To anyone who could be of help,

What are the effects of the increased load GD2 on motors? Further, how is the allowable load GD2 of motor be computed?

animna

# Effects Of Load Gd2 In Motor

Started by animna, Aug 06 2008 01:56 AM

5 replies to this topic

### #1

Posted 06 August 2008 - 01:56 AM

### #2

Posted 06 August 2008 - 06:52 PM

Hello animna

Welcome to the forum.

When you start an induction motor, there are initially very high slip losses due to the difference in speed between the rotating magnetic field and the rotor speed.

(The slip loss is the product of the shaft torque and the slip speed.)

If the load inertia is high, the time to start is long and so the rotor dissipation is high.

Essentially, the rotor dissipation during start, is equal to the full speed kinetic energy of the load.

The maximum start time, and the maximum load inertia are two figures that are quoted and indicate the thermal capacity of the rotor.

This is not something that you can easily calculate, you need to have the manufacturers guidance on this and there is a very wide variation in capacity. (10 seconds to 50 seconds for Locked Rotor Time)

Best regards,

Mark.

Welcome to the forum.

When you start an induction motor, there are initially very high slip losses due to the difference in speed between the rotating magnetic field and the rotor speed.

(The slip loss is the product of the shaft torque and the slip speed.)

If the load inertia is high, the time to start is long and so the rotor dissipation is high.

Essentially, the rotor dissipation during start, is equal to the full speed kinetic energy of the load.

The maximum start time, and the maximum load inertia are two figures that are quoted and indicate the thermal capacity of the rotor.

This is not something that you can easily calculate, you need to have the manufacturers guidance on this and there is a very wide variation in capacity. (10 seconds to 50 seconds for Locked Rotor Time)

Best regards,

Mark.

Mark Empson | administrator

Skype Contact = markempson | phone +64 274 363 067

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Skype Contact = markempson | phone +64 274 363 067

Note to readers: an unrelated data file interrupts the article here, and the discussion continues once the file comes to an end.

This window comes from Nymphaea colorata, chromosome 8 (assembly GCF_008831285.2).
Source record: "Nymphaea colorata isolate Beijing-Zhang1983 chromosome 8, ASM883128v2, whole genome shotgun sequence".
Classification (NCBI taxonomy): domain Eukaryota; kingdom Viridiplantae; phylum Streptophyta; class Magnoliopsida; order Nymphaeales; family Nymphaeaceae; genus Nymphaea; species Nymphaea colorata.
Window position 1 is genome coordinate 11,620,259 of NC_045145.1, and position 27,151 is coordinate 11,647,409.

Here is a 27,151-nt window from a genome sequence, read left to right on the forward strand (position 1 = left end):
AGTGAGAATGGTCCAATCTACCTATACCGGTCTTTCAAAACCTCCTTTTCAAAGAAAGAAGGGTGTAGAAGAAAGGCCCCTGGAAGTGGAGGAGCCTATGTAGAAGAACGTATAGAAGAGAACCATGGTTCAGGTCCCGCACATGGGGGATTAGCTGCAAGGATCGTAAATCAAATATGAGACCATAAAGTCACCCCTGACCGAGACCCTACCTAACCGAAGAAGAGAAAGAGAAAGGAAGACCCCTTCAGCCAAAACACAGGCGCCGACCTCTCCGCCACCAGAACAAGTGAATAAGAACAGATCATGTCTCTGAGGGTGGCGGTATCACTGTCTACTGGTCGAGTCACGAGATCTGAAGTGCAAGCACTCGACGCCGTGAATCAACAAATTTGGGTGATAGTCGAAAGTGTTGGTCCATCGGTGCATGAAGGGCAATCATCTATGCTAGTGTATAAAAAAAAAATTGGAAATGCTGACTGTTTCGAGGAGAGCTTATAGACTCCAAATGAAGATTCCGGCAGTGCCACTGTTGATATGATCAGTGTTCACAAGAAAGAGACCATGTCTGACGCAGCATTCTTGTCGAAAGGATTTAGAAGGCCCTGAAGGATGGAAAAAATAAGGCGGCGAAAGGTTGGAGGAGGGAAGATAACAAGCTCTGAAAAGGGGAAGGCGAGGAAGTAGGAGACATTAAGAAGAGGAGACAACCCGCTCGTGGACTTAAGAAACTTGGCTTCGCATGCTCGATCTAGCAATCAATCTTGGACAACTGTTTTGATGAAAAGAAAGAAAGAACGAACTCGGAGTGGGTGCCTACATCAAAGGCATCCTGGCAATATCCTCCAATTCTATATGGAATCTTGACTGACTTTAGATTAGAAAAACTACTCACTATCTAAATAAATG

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### #3

Posted 08 August 2008 - 03:08 AM

QUOTE (marke @ Aug 7 2008, 03:52 AM) <{POST_SNAPBACK}>

Hello animna

Welcome to the forum.

When you start an induction motor, there are initially very high slip losses due to the difference in speed between the rotating magnetic field and the rotor speed.

(The slip loss is the product of the shaft torque and the slip speed.)

If the load inertia is high, the time to start is long and so the rotor dissipation is high.

Essentially, the rotor dissipation during start, is equal to the full speed kinetic energy of the load.

The maximum start time, and the maximum load inertia are two figures that are quoted and indicate the thermal capacity of the rotor.

This is not something that you can easily calculate, you need to have the manufacturers guidance on this and there is a very wide variation in capacity. (10 seconds to 50 seconds for Locked Rotor Time)

Best regards,

Mark.

Welcome to the forum.

When you start an induction motor, there are initially very high slip losses due to the difference in speed between the rotating magnetic field and the rotor speed.

(The slip loss is the product of the shaft torque and the slip speed.)

If the load inertia is high, the time to start is long and so the rotor dissipation is high.

Essentially, the rotor dissipation during start, is equal to the full speed kinetic energy of the load.

The maximum start time, and the maximum load inertia are two figures that are quoted and indicate the thermal capacity of the rotor.

This is not something that you can easily calculate, you need to have the manufacturers guidance on this and there is a very wide variation in capacity. (10 seconds to 50 seconds for Locked Rotor Time)